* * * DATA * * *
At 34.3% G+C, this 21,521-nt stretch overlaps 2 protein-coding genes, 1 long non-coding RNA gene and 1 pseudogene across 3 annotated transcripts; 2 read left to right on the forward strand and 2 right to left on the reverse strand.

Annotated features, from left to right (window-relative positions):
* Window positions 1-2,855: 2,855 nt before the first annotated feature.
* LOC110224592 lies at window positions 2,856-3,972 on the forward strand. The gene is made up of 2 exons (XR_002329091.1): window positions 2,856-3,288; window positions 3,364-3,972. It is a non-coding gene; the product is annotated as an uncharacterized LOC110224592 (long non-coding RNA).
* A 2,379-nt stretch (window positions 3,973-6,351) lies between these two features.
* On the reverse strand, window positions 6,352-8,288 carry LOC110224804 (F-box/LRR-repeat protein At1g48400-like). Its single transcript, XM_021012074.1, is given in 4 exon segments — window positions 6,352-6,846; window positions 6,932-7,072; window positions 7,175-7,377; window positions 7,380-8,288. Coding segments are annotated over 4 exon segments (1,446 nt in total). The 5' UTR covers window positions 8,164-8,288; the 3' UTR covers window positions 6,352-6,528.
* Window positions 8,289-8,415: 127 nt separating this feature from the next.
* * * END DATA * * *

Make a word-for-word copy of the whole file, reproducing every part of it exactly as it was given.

At 34.3% G+C, this 21,521-nt stretch overlaps 2 protein-coding genes, 1 long non-coding RNA gene and 1 pseudogene across 3 annotated transcripts; 2 read left to right on the forward strand and 2 right to left on the reverse strand.

Annotated features, from left to right (window-relative positions):
* Window positions 1-2,855: 2,855 nt before the first annotated feature.
* LOC110224592 lies at window positions 2,856-3,972 on the forward strand. The gene is made up of 2 exons (XR_002329091.1): window positions 2,856-3,288; window positions 3,364-3,972. It is a non-coding gene; the product is annotated as an uncharacterized LOC110224592 (long non-coding RNA).
* A 2,379-nt stretch (window positions 3,973-6,351) lies between these two features.
* On the reverse strand, window positions 6,352-8,288 carry LOC110224804 (F-box/LRR-repeat protein At1g48400-like). Its single transcript, XM_021012074.1, is given in 4 exon segments — window positions 6,352-6,846; window positions 6,932-7,072; window positions 7,175-7,377; window positions 7,380-8,288. Coding segments are annotated over 4 exon segments (1,446 nt in total). The 5' UTR covers window positions 8,164-8,288; the 3' UTR covers window positions 6,352-6,528.
* Window positions 8,289-8,415: 127 nt separating this feature from the next.